Chicago

Ashley Macomber

Kavi Gupta Gallery | Elizabeth St

Ashley Macomber uses paint to suggest the contours of skin and fur with a precision of line more commonly associated with engraving. Her portraits of human-animal hybrids have a stiffness reminiscent of early New England portraiture, and her muted palette is accentuated by the choice of gouache and acrylic in preference to oil. Macomber proves herself technically proficient—she’s particularly adept at balancing warm and cool colors—but falls down when it comes to her work’s conceptual underpinnings. Though her application is seductive in its exactitude, the work’s raison d’être is on shakier ground, characterized as it is by underdeveloped ideas and trite faux-literary allusions.

Macomber’s recent exhibition at Kavi Gupta Gallery, “The Clearing,” paired five works on paper with a suite of six paintings propped up on white pedestals and arranged as if they were figures on a stage: The paintings were cordoned off by a heavy black theatrical curtain that nearly bisected the exhibition space and introduced an obvious dichotomy between “actors” and “audience”; the works on paper, a 2005 series that depicts sea mammals with human heads or torsos, represented the latter. The drawings’ subjects employ hand gestures and bear accoutrements that are apparently symbolic—although what, exactly, they symbolize remains ambiguous. Viewer V (all works 2005), for example, pairs the head of a porpoise with the body of a woman wearing a red dress with a plunging neckline. The figure holds a knife in one hand and clutches its dress in the other, a bloody gash on its wrist adding pseudo-allegorical heft. Viewer III depicts a seal-headed figure cloaked in kelp, human hands twisting the pearl ring on its finger.

Many of the paintings depict a collection of anthropomorphized wolves and deer, and all but two place these beasts, clothed in fairy-tale ensembles, in a dark wood. Braided nooses, elbow-length leather gloves, tiaras, daggers, and red robes attempt to imbue these creatures with the stink of meaning, yet the supposed tales of redemption, virtue, and honor evoked in Macomber’s prototypical portraits add up to little more than illusory fragments. Considered individually, their composition is formulaic, and as a series they are weighed down by overweaning symbolism and lazily signaled mythical intimation. As a cast of dramatic characters their roles as protagonists and antagonists are oblique, quashing the moral authority and critical reflexivity that frame classical theater and literature.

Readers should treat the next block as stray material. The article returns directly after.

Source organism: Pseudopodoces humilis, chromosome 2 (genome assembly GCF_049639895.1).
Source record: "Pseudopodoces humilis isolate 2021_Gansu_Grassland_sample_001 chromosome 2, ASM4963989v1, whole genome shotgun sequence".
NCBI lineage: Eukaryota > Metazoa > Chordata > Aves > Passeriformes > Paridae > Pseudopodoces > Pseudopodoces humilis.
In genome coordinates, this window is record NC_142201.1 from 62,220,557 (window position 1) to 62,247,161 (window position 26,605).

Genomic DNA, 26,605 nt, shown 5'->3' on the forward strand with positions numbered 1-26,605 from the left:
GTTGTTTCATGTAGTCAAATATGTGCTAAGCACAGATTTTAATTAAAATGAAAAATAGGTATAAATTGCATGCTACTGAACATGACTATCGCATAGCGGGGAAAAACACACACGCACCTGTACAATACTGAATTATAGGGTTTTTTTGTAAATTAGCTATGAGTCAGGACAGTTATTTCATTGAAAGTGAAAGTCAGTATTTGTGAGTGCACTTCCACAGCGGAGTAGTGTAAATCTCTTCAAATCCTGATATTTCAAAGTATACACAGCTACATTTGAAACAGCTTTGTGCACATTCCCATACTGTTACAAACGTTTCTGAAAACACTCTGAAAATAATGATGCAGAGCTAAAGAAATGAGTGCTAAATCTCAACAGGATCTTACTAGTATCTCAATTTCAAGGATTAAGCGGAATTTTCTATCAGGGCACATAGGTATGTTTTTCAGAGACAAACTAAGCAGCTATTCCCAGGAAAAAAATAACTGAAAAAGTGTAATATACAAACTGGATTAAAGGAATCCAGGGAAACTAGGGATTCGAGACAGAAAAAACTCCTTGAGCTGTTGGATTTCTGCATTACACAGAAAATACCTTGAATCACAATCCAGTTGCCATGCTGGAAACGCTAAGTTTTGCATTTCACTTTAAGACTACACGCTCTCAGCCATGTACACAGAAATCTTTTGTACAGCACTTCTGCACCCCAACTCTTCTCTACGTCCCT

In Brother/Sister: The Codependents, Macomber renders two young deer in hooded tunics in front of a stand of leafless trees. Clasping hands in a fey show of emotional solidarity, the figures stand back-to-back, yoked together by an immaculately painted rope that encircles their necks. And as if the deluge of clichés weren’t already overwhelming, Macomber records a tiny reflection of another painting, The Heroine, Voice and Voicelessness, in one lens of a pair of spectacles held up by a whale in Viewer IV. The Three Fates: Past, Present and Future explores painting’s potential for illusion by precisely echoing the composition of Brother/Sister, which was hung directly opposite, an arrangement that also underscored Macomber’s attraction to dramatic narrative. She alludes to the earnestness of moral fables while her shrewd attention to detail acknowledges the provincial virtues embraced by early American portraitists. Yet the upshot is a postmodern metanarrative that is not only incoherent but also, sadly, empty.

Michelle Grabner